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Skin-to-skin contact with newborns

For most babies, skin-to-skin contact is what they need to calm and warm them after birth. Skin-to-skin contact is also called kangaroo care.

During skin-to-skin contact, you and your baby will produce a hormone called oxytocin. This helps you feel close to your baby.

Skin-to-skin contact after the birth

Immediately after the birth, a midwife will dry your baby and place them on your chest. Your baby will be naked (except for a hat and nappy). You will get a blanket to keep you and your baby warm.

Enjoy this time, rest and relax together. This is your chance to get to know your baby. The hours after your baby's birth are the most important to bond and attach with your baby. This first contact is very important for building and maintaining a relationship with your baby.

Watch a video on safe skin-to-skin contact

Partner's skin-to-skin contact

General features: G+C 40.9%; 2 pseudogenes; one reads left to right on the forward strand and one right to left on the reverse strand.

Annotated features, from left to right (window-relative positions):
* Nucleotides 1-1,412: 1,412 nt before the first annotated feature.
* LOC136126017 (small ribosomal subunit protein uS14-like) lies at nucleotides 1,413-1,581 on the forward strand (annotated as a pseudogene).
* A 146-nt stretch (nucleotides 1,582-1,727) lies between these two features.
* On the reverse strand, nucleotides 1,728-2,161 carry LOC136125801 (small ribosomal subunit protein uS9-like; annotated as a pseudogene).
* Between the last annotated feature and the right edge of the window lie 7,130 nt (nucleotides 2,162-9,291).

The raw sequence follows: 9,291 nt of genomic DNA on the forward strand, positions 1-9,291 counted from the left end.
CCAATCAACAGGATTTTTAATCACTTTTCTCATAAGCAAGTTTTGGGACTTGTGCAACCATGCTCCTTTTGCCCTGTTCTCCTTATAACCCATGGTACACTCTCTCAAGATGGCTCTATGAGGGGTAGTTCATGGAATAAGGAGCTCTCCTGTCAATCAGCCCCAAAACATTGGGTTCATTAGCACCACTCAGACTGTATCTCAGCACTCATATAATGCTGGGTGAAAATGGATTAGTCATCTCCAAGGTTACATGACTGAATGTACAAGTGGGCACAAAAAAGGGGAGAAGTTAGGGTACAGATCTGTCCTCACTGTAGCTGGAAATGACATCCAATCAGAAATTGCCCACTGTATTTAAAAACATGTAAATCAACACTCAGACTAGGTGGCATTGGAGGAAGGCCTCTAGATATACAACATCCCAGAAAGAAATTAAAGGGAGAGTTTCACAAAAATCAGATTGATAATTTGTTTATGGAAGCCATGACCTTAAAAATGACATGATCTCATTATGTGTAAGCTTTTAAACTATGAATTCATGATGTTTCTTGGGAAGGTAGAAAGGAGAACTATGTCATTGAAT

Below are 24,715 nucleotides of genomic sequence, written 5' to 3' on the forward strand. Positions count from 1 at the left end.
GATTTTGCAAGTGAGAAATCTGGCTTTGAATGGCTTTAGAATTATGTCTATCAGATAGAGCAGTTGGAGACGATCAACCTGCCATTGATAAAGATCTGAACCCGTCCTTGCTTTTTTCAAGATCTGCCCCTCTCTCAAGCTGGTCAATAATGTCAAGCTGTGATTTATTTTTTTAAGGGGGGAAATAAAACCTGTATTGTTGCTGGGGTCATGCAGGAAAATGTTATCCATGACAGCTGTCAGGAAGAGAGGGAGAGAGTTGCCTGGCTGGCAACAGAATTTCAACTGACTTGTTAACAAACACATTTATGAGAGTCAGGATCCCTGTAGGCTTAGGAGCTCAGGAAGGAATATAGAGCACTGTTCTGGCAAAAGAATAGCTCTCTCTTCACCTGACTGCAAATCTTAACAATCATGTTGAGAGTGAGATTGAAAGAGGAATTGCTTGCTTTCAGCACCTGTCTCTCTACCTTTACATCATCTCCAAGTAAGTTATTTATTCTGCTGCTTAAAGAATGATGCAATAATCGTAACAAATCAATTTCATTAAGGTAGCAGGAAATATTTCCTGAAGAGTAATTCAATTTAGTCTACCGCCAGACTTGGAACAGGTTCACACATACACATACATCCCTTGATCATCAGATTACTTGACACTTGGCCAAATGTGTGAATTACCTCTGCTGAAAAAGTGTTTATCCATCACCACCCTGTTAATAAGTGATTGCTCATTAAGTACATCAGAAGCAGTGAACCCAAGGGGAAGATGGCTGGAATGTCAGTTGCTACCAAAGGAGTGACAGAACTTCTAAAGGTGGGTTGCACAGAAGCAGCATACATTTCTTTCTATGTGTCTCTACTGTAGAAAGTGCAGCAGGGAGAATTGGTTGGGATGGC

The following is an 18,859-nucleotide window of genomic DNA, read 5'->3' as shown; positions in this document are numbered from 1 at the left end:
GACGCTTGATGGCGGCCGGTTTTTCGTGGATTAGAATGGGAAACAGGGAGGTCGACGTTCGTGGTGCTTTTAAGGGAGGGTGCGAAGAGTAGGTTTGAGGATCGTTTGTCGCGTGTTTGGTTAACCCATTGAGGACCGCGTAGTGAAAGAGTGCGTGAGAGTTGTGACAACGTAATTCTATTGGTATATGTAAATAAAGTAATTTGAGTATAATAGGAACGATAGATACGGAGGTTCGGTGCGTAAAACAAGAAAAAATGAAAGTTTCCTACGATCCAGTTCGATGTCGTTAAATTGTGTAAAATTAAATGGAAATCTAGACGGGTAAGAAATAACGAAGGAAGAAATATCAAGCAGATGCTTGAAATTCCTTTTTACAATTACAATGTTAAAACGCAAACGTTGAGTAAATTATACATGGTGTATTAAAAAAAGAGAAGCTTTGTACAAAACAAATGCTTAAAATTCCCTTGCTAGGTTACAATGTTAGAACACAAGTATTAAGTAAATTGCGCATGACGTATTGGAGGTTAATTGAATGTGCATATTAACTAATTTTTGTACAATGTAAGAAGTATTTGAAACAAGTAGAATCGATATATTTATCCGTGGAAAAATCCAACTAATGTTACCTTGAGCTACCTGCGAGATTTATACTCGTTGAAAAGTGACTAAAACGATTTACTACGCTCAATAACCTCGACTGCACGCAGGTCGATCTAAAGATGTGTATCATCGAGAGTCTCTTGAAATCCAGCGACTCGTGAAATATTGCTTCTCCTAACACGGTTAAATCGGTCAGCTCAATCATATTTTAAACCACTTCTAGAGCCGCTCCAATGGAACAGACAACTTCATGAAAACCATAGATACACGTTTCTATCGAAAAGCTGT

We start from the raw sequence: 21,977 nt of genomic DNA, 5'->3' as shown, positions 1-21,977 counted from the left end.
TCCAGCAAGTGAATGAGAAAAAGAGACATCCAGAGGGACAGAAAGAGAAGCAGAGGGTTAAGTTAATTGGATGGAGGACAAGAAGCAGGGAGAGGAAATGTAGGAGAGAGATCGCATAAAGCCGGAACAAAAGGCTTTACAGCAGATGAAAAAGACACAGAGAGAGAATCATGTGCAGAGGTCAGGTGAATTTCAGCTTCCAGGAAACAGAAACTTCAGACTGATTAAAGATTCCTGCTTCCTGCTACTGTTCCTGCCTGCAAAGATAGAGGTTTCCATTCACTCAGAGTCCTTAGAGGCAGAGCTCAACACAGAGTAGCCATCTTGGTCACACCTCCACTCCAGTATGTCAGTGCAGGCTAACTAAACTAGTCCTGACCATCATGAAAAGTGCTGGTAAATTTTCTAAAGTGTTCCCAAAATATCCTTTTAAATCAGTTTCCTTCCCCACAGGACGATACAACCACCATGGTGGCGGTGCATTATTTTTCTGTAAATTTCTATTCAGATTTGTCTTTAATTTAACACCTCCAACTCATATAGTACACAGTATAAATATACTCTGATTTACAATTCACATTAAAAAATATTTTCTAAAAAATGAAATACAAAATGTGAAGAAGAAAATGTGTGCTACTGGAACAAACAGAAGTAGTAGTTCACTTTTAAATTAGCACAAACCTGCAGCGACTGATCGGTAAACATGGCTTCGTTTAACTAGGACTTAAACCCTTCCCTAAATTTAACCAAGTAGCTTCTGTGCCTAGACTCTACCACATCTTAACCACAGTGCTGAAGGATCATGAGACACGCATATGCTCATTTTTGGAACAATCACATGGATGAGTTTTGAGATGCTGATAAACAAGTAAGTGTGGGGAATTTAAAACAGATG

Your birth partner can also take part in skin-to-skin contact to bond with the baby. If you or your baby are unable to try skin-to-skin contact after birth, you can start it later.

Signs of wanting to feed

During the first skin-to-skin contact, your baby may start showing signs of wanting to feed. They may move towards your breast and try to latch or attach to your breast. They may do this on their own, or need a little help from you. Keep your baby skin-to-skin during this first feed and afterwards, for as long as you wish.

Benefits of skin-to-skin contact

Skin-to-skin contact helps your baby:

  • stay warm
  • stabilise their body temperature
  • feel less stress from being born
  • adjust to life outside the womb
  • stabilise their breathing
  • regulate their blood sugar
  • get good bacteria to protect against infection

Building a relationship with your baby

Skin-to-skin contact helps you to recognise and learn your baby's signals sooner. This includes signs of hunger, contentment, discomfort and many others.

Responsive parenting is an important part of forming a healthy relationship with your baby. This means that you are responding to your baby while accepting their needs and signals. For example, you may pick up on early signs of hunger before your baby even cries. Keep your baby close.

This type of parenting helps your baby form healthy brain connections. It encourages feelings of safety and comfort.

Remember, you cannot spoil your baby by responding to their needs in this way.

Attachment and bonding with your baby

Advice on how to use baby carriers and slings safely

Page last reviewed: 4 January 2023
Next review due: 4 January 2026